3. IRA conversions
Because many wealthy people exceed the income level allowed to contribute to a Roth IRA, many will opt for an IRA conversion. They can prioritize contributions made to their 401k or 403b, and when they move on from the job providing that plan, they can roll it over into a traditional or Roth IRA. Rolling it into a traditional or Roth IRA can continue to protect the money from being taxed, while giving you more options with investments.
It is also possible to convert a traditional IRA into Roth IRA. This type of conversion is known as a backdoor conversion. Because traditional IRAs do not have income limits, anyone can contribute to one. This gives the wealthy an opportunity to fund a Roth without directly funding a Roth. Doing a backdoor conversion may require you to pay taxes on the money you convert, but it will prevent taxation later down the road.
4. Tax-loss harvesting and other similar practices
Tax-loss harvesting is a topic brought up frequently by our wealthy clients. Tax loss harvesting allows people to offset income using losses from their investments. For example, let’s say you have a realized gain from Stock A of $300 and an unrealized loss from Stock B of $45. You can sell Stock B so you can use the $45 to offset your gain to have a net taxable gain of $255. You can read more about tax-loss harvesting here.
At M1, we don’t automate tax-loss harvesting but we do have a tax-minimization strategy that will prioritize selling securities from the lowest tax burden to the highest. Tax-loss harvesting is an investment decision that you can make and implement your strategy on M1’s platform or in consultation with a tax advisor.
5. Triple tax-free income from investing in municipal bonds
Another way wealthy clients might make the most of tax planning is to invest in municipal securities. A municipal security is a bond issued by a municipality, state, or county. They are often used to raise capital to fund infrastructure and community projects. Many municipal bonds are triple-tax free, meaning they are exempt from taxes on the municipal, state, and federal levels. They typically hold a lower rate of return, but high-income earners take away a greater benefit when it comes to taxes. Municipal bonds are not available at M1, but many clients we speak to make use of these investments elsewhere.
4. Many high net worth clients know how much cash to keep on hand
Having cash on hand can be incredibly important for financial health. In fact, many investors prioritize having a certain percentage of cash on hand to prepare for times of uncertainty. Nowadays wealthy people are putting cash into high yield savings accounts (HYSA) or money market accounts. According to the FDIC, a regular savings account earns, on average, .13% APY (Annual Percentage Yield). On the other hand, a HYSA can earn from 2-3%. When using a HYSA, your money starts growing without the risk of losing capital. M1 has a checking account that already has rates on par with many HYSAs and we will be launching a traditional HYSA for our M1 Plus customers earning 4.5% APY* in 2023.
But how much is too much cash on hand? The answer will differ for everyone, based on expenses, dependents, and personal preference, but having too much cash on hand can hurt potential for long-term wealth. A study done by T. Rowe Price, found that a $10,000 investment in a three-month Treasury bill grew to $21,351 over a 30-year period ending in December 2020. If that same $10,000 had been invested in the S&P 500 stock index, it would have grown to $211,000 after 30 years.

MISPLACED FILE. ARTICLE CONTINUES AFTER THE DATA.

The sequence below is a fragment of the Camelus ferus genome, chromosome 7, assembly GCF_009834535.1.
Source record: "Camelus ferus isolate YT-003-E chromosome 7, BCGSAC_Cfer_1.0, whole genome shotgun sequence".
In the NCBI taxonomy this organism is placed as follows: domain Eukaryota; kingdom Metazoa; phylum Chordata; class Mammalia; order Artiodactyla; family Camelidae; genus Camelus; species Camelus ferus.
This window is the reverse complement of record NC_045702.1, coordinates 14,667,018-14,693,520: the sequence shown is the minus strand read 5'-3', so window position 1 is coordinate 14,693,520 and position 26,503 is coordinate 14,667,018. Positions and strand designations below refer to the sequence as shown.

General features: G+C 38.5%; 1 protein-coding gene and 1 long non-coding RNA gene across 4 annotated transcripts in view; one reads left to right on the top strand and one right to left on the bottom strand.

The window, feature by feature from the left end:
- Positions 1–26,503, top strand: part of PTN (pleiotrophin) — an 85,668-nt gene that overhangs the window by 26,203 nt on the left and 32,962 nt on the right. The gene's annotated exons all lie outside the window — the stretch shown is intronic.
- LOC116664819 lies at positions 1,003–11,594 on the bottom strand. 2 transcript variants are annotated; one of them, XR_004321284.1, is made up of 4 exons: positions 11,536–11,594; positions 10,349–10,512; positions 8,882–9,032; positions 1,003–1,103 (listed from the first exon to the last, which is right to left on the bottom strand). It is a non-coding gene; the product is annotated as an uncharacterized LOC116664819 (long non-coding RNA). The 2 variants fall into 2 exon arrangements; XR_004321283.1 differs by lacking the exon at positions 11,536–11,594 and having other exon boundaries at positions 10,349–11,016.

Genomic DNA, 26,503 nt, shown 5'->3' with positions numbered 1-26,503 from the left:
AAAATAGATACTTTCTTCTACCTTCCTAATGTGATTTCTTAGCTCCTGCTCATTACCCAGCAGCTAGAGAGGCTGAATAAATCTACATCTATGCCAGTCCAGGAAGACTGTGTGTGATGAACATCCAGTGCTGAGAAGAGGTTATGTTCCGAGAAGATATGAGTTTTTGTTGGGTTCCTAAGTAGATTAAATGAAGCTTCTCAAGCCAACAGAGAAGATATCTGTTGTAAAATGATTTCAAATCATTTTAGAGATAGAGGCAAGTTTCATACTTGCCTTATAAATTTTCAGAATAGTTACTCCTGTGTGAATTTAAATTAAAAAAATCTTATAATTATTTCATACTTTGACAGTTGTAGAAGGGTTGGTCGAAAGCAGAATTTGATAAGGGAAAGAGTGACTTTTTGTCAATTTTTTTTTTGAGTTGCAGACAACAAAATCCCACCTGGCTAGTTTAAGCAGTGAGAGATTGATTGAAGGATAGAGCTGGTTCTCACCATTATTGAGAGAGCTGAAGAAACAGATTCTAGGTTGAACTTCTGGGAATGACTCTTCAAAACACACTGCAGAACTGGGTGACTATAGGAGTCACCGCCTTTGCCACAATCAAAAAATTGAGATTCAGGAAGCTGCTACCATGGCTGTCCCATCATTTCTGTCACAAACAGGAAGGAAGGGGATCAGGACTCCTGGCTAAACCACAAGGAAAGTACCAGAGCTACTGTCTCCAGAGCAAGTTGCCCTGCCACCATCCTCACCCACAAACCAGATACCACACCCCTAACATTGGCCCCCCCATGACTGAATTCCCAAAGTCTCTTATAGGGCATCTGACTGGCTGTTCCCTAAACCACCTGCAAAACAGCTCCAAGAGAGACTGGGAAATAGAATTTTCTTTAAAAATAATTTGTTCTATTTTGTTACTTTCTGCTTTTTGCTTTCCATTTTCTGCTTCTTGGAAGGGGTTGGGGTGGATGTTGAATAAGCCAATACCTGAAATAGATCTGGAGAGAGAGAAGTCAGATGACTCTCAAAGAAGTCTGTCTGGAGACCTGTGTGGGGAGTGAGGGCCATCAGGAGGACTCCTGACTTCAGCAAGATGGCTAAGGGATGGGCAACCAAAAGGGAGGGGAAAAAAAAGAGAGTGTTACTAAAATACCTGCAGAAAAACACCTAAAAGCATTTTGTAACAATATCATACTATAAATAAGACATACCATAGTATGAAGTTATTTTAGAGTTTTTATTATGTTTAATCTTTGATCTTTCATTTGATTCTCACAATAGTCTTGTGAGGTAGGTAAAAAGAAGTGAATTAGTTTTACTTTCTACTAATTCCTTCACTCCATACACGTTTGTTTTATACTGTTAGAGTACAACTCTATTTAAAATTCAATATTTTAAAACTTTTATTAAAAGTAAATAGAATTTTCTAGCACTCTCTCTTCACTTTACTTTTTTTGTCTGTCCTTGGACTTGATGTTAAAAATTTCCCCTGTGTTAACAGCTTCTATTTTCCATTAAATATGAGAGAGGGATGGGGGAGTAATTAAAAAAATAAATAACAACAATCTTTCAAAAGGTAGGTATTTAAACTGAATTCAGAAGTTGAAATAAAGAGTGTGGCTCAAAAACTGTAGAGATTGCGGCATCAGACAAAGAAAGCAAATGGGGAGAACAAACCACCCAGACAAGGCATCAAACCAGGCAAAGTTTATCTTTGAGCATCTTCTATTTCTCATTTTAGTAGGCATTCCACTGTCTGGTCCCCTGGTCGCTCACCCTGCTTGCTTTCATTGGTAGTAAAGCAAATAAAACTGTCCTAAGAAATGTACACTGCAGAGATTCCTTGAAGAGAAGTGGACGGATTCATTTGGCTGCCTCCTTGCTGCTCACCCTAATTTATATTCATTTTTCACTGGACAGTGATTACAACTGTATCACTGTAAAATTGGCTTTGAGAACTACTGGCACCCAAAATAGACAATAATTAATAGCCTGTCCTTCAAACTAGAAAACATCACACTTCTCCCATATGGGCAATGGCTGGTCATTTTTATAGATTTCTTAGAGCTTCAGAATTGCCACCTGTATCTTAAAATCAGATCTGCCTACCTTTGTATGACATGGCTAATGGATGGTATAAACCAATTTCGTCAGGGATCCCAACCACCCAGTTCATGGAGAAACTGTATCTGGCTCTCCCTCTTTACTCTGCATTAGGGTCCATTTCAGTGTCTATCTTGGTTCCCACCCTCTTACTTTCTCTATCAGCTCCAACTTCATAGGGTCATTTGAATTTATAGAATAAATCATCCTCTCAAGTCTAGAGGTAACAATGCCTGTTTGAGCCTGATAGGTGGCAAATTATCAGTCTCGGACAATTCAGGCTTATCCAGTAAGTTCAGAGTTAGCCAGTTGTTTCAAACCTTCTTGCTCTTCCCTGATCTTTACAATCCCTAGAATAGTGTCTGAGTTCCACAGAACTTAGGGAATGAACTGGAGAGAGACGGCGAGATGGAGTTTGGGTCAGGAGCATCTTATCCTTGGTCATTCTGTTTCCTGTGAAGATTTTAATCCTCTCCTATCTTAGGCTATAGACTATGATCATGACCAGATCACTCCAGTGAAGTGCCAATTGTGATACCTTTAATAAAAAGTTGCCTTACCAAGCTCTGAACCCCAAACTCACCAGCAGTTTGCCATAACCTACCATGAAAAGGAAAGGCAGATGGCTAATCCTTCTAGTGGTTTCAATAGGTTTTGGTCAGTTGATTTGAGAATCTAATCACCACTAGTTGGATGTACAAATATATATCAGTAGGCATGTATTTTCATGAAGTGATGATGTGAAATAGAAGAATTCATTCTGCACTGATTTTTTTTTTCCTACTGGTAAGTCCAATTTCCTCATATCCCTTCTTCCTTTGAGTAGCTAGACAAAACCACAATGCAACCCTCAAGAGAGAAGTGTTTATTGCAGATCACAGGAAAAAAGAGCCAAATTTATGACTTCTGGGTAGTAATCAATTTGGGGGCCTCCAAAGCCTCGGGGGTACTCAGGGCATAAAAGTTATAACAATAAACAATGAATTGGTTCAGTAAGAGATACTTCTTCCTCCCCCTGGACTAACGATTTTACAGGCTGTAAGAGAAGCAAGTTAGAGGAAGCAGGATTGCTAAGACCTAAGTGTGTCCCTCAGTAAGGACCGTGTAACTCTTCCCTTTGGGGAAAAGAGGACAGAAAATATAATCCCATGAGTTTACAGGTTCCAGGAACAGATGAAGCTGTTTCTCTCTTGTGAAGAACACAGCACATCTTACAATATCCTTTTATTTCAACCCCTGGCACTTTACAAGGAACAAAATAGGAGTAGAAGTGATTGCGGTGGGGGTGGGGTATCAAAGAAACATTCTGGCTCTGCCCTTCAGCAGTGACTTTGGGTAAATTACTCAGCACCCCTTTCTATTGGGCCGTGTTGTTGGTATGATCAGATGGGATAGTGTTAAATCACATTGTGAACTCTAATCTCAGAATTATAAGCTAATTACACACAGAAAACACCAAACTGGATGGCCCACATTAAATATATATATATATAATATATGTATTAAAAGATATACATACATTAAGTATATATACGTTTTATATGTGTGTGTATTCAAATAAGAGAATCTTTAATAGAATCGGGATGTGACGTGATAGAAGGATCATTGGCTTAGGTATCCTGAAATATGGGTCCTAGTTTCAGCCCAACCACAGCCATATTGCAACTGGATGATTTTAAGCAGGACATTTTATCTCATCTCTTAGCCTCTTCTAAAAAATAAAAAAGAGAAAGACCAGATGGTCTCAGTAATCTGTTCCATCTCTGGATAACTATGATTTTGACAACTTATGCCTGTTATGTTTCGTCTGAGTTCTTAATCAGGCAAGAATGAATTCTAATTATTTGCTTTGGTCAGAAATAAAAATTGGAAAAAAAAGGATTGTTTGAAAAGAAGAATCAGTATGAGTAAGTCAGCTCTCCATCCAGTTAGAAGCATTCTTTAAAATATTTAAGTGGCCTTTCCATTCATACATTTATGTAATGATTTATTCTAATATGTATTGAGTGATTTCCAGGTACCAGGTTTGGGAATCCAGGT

5. When credit cards don’t cut it, some use leverage
Many people aren’t comfortable borrowing money, especially during an economic downturn, and that is okay. Those who are comfortable know that leverage can be a very handy financial tool. Many wealthy clients know they can use leverage to increase their buying power. Instead of having to sell out of investments (and pay capital gains taxes), they can use a portfolio backed line of credit, otherwise known as a margin loan, or a personal loan to power purchases. This type of leverage might help buy a home, make an investment, pay for college tuition, or even pay a large tax bill.
Historically, wealthy clients have had better options when it comes to low rates and terms, but options are improving for everyone. It’s possible to find flexible borrowing terms with competitive rates, even if you are not in the 1%. You can check out M1’s margin loan here.
6. Many wealthy clients are smart with their credit cards
Wealthy people know they can make their credit cards work for them. There are thousands of credit card options available to consumers, many of which come with benefits like cash back, rewards points, and airline miles. Those with good enough credit to have lots of options in the credit card department and can pick one (or multiple) that will give them the most bang for their buck.
A person who loves traveling might have an airline credit card to maximize travel rewards and miles. Others may want more flexibility and might get a card like the Owner’s Rewards Card by M1 that gives 10% cash back on a variety of popular brands used for groceries, gas, airfare, shopping and more.
7. Wealthy clients tend to invest in knowledge
Being well-informed can make all the difference. It’s challenging to make money in the stock market or any other investment medium without a certain skill set or baseline knowledge. Wealthy investors take time to educate themselves. This may be as simple as taking time to read an investing book from time to time, but it could mean taking classes or even getting a degree. Starting with a book is a great first step. If you’re looking for recommendations, we think these are great books to learn a little more about money.